May 23, 2005

Lunatic numbers...

Shannon Love has a must-read post, Number Gut:

When I was in college, one of my professors used to complain that too many of his students had no "number gut."

A number gut is an intuitive feel for the possible magnitude of a particular number that describes a particular phenomenon. A good number gut tells you if the results of some calculation are at least in the ball park. People develop number guts through experience with particular phenomena but they also develop it just by doing a lot math by hand. When you do math by hand, you have to do more physical writing to deal with very large numbers so you develop a kind of visceral sense of scale. The coming of calculators, however, destroyed this physical relationship, leading many budding scientists to make gross errors of magnitude without realizing it.

The lack of a number gut destroys any sense of context for numbers that describe a phenomenon, leading people to casually accept as valid statements that a little double-checking would show to be just plain silly.

For example, there was news story published back in the late 80s that reported that the state of New Jersey produced 50 billion used tires every year which caused a huge environmental problem. The story got widely disseminated before somebody pointed out that since New Jersey had a population on only around 8 million, 50 billion tires a year came out to 6,250 tires per capita per year. The story got play because the editors had no intuitive feel for the significance of 4 orders of magnitude difference between the size of the population and the tire consumption.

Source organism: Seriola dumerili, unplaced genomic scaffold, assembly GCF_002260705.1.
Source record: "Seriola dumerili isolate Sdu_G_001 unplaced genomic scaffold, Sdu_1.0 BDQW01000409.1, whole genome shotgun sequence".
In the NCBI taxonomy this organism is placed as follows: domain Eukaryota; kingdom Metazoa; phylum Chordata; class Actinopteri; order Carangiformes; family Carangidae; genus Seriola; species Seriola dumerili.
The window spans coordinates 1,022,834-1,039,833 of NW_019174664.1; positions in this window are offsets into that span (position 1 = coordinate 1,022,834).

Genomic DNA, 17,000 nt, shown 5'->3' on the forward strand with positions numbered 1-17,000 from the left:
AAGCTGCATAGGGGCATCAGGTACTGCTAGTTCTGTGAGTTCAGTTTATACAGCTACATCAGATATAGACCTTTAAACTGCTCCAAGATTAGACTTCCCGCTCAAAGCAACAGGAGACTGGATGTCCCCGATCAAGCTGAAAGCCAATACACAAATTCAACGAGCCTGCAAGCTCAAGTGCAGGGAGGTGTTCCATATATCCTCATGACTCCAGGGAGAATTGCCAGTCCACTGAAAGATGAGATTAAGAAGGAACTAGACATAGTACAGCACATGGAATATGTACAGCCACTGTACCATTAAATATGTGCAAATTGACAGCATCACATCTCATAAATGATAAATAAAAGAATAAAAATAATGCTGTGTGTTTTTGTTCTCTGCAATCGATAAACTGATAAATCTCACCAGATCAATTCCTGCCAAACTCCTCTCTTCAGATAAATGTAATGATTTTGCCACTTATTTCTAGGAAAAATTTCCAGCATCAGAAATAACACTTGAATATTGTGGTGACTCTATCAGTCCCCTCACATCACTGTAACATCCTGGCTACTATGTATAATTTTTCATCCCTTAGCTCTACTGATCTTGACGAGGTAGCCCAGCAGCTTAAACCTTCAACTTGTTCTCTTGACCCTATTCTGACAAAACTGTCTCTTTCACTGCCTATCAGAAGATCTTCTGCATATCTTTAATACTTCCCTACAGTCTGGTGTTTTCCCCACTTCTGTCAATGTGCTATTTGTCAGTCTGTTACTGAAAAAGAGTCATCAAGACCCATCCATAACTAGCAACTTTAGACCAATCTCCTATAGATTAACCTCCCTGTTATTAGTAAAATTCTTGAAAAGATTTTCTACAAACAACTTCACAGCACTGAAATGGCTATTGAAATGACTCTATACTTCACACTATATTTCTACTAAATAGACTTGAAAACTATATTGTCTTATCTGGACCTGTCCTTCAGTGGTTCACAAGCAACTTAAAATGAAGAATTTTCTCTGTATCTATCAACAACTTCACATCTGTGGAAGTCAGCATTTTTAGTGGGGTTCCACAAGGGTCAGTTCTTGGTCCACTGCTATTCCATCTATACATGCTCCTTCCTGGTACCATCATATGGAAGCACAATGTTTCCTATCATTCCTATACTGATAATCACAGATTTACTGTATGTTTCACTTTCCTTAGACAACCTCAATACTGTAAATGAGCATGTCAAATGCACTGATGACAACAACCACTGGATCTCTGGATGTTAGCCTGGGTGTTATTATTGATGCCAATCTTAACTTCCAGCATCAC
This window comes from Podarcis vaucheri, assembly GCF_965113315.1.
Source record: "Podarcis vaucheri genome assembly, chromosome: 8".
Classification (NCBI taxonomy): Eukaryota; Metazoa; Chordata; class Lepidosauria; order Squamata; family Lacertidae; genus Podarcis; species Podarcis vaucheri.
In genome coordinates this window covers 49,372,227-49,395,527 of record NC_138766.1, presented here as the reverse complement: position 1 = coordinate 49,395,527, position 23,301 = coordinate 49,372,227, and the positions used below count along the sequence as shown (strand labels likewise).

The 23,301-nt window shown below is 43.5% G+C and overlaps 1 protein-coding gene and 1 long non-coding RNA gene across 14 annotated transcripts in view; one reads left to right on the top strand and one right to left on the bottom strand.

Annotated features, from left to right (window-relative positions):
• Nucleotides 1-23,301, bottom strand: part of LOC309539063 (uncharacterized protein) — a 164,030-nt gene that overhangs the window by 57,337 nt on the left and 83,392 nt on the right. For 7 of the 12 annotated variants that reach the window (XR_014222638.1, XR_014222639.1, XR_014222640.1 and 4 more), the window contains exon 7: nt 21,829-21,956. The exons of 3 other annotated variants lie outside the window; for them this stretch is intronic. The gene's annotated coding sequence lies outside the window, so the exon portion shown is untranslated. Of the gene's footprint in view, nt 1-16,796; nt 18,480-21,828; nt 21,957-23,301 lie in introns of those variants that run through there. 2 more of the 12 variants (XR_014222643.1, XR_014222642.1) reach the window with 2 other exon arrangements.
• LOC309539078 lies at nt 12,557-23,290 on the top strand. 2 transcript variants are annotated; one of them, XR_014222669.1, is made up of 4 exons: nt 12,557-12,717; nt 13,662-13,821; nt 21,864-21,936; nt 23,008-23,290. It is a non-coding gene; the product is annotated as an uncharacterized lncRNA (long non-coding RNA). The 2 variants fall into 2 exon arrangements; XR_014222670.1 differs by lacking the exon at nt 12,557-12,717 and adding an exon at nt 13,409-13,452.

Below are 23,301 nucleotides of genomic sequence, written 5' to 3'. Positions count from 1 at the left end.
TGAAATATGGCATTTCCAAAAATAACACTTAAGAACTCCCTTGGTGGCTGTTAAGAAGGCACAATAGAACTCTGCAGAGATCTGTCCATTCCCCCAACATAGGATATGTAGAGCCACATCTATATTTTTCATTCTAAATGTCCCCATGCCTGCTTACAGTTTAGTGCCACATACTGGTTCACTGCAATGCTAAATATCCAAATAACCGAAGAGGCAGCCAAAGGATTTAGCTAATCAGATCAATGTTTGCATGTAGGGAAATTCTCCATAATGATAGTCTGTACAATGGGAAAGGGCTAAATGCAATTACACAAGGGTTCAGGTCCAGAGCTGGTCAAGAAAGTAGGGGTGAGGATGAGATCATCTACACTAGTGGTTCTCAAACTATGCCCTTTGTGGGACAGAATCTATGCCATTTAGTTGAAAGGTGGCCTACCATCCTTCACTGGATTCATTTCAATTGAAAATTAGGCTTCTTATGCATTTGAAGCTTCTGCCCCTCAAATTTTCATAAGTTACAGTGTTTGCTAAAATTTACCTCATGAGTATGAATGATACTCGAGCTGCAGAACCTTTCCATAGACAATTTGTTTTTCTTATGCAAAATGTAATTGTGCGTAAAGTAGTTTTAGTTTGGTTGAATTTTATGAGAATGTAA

Which brings me to the subject of the
Lancet Iraqi Mortality Survey (LIMS) [free reg].....

I won't spoil the suspense by telling you what she says about the LIMS. It's assorts well with the New Jersey tire story. Go read...

(Thanks to Brian Tieman)

Posted by John Weidner at May 23, 2005 4:48 PM
Weblog by John Weidner